I’m not proud of myself. There we were, my son and I, not more than 100 yards from the 16th green, waiting once again for the “gentleman” up ahead to get the damned ball in the damned hole. As he lined up his third putt—squat, hold up a finger, close one eye, walk ’round for a confirmatory view from the other side—for what I calculated would be a triple-bogey seven, I yowled, “Come on, Tiger!”
I’ve been playing golf for nearly 35 years and was schooled in the game’s ancient codes by my father. Golf etiquette, I know well, dictates one does not holler sports-bar ironies at nearby players as they stand over testy three-foot, downhill, left-to-righters, even if watching is like waiting for the punch line in a Soviet leader’s Five-Year Plan speech.
But after 15 holes without any suggestion we might be waved through—as etiquette suggests would be the upstanding thing to do—I felt my enthusiasm for the niceties of the game abandoning me.
Two holes and half an hour later, I plucked my ball out of the cup, removed my wool hat and shook my son’s hand. Our round, just the two of us, had stretched to four hours and 30 minutes.
When I was my son’s sort of age, my father and I used to career around a golf course in three hours, give or take the odd whiff. Once on a sunny summer’s evening, we played our local course in two and a half hours. We talk wistfully of it now.
Golf nowadays takes forever. Five-hour rounds have become agonizingly normal. Why? Some of the blame lies at the door of longer, harder courses designed for riding carts, where greens and tees can sit hundreds of yards apart (which might look more appealing in a post-coronavirus, lessons-learned world, actually). But I don’t think they’re entirely to blame.
Far more culpable are the gearheads who futz around with distance gizmos, or who treat golf as some kind of pathway to betterment, managing a round in almost religious subservience to detailed plans laid out by web gurus and their cash-cow online courses. And let’s not forget amateurs like my friend up ahead, who are in thrall to the deliberations of slow-play specialists such as tour pro Bryson DeChambeau.
Slow play is the crime that will kill golf. Not the whiskey-swilling old duffers who don’t want to let the womenfolk into the club except to buy Christmas presents for their husbands, although the grillroom-cocktail generation are responsible for golf’s loss of face with today’s more open-minded youth. The sport’s expense is also not culpable for killing the future of the game. Around the world, clubs with six-figure membership fees are enjoying high demand, and many specialist equipment manufacturers are still printing money.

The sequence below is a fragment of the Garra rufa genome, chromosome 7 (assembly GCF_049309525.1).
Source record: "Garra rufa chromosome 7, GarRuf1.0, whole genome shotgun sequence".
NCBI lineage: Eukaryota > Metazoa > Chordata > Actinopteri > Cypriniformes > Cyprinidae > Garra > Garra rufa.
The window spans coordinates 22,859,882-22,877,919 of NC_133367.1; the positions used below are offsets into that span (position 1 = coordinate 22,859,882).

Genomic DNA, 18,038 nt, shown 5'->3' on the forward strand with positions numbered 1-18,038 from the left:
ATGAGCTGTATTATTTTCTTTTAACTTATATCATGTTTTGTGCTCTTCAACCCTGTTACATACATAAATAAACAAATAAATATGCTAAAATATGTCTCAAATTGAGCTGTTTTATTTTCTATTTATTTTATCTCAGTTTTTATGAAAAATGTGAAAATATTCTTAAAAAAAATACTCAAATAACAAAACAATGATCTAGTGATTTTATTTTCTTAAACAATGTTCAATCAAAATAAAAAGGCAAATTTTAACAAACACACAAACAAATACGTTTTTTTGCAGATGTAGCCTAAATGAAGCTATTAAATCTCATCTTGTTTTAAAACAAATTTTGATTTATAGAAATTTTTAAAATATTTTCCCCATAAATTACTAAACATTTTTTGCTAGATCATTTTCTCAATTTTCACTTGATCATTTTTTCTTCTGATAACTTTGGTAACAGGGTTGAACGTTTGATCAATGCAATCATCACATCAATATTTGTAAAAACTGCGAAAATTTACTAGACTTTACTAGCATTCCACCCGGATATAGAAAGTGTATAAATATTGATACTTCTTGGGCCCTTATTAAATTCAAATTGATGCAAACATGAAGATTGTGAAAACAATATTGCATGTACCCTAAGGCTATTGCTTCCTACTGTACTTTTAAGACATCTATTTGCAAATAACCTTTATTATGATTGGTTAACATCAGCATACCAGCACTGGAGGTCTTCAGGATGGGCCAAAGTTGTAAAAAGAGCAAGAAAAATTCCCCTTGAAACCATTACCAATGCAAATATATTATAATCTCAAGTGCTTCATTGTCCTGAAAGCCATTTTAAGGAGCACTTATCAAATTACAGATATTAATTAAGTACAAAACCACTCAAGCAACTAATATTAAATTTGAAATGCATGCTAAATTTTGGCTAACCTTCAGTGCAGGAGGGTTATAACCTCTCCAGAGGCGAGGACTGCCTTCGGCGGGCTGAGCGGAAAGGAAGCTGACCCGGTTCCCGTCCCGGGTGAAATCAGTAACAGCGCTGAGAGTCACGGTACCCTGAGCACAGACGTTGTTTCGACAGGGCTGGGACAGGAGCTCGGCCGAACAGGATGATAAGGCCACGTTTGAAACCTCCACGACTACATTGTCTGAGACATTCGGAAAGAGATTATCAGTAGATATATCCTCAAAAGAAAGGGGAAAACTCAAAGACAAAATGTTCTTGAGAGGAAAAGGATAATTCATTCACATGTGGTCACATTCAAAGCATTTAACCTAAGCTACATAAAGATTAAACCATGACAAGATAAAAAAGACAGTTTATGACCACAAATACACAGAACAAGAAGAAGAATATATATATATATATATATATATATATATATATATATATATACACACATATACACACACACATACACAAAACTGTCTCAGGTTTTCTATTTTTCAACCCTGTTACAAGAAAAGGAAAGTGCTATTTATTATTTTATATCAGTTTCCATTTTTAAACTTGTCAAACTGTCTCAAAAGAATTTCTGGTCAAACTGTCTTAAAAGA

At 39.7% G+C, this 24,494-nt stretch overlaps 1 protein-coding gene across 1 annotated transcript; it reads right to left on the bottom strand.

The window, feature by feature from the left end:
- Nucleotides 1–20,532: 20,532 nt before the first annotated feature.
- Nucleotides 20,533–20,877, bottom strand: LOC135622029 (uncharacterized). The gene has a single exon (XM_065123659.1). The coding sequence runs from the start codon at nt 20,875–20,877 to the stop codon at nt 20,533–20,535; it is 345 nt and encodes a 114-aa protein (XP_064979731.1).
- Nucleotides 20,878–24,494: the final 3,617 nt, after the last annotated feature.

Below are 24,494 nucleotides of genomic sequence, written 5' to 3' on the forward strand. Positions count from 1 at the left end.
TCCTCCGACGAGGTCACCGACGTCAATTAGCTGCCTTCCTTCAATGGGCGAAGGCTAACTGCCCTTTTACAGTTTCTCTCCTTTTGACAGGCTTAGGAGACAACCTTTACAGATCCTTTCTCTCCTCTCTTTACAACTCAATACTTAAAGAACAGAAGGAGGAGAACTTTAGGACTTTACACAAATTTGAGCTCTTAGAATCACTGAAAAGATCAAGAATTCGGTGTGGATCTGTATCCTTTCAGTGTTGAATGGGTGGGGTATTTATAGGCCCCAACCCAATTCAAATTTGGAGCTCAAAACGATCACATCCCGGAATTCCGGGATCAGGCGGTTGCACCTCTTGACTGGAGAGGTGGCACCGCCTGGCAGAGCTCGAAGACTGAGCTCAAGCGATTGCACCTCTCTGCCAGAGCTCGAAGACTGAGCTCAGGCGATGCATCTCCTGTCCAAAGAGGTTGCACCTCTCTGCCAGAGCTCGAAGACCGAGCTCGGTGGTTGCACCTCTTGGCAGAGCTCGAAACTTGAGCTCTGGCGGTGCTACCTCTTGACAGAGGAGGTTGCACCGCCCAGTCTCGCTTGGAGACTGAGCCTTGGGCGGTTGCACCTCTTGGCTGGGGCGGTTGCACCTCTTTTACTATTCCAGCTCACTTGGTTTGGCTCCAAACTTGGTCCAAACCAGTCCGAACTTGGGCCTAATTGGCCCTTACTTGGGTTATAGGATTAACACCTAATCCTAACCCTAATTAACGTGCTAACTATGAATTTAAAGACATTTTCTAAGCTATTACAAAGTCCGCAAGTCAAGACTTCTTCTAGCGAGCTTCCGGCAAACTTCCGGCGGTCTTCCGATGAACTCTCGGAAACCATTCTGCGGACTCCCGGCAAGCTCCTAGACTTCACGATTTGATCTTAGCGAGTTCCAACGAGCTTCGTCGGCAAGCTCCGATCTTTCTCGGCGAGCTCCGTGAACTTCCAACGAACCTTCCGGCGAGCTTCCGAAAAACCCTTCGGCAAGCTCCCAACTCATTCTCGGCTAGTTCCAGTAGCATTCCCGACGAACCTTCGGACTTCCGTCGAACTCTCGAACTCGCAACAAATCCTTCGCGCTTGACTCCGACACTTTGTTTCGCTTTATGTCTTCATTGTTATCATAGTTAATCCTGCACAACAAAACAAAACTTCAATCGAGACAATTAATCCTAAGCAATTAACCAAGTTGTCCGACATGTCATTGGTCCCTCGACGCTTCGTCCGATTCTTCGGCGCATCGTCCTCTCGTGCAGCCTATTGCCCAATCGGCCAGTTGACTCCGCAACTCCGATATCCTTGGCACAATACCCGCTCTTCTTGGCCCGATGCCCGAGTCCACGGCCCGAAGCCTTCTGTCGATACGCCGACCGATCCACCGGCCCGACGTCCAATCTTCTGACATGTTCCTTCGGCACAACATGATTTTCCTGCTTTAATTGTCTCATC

No, golf’s great problem is that it has become slower at a time when the world has sped up. When life is a 4K blur and switching off is a distant second to being always on, some might call the ponderousness of golf a virtue, and to a point, it can be. But slow works only until the mind begins to wonder if time couldn’t be better spent. Until it gets bored—or, in the case of this golfer, shouty.
All is not lost, however. This year, the European Tour introduced a slow-play rule, which appears to be speeding the game up, although not by much. At the same time, golf participation in the US is actually rising. The National Golf Foundation calculated that, between 2014 and 2018, total golf participation went up from 30 million to 33.5 million players. Business is good, too. In 2018, the World Golf Foundation tallied the economic activity of golf in the US for 2016 at about $84 billion a year, up 22 percent from its 2011 figures. Golf isn’t dead yet.
But solid numbers can’t mask the problem. Much of that participation growth was in off-course simulator experiences such as Topgolf, which is bowling with golf balls. Golf’s authorities still need to focus on getting golfers through courses more quickly. Otherwise, they’ll find something else to shout about.
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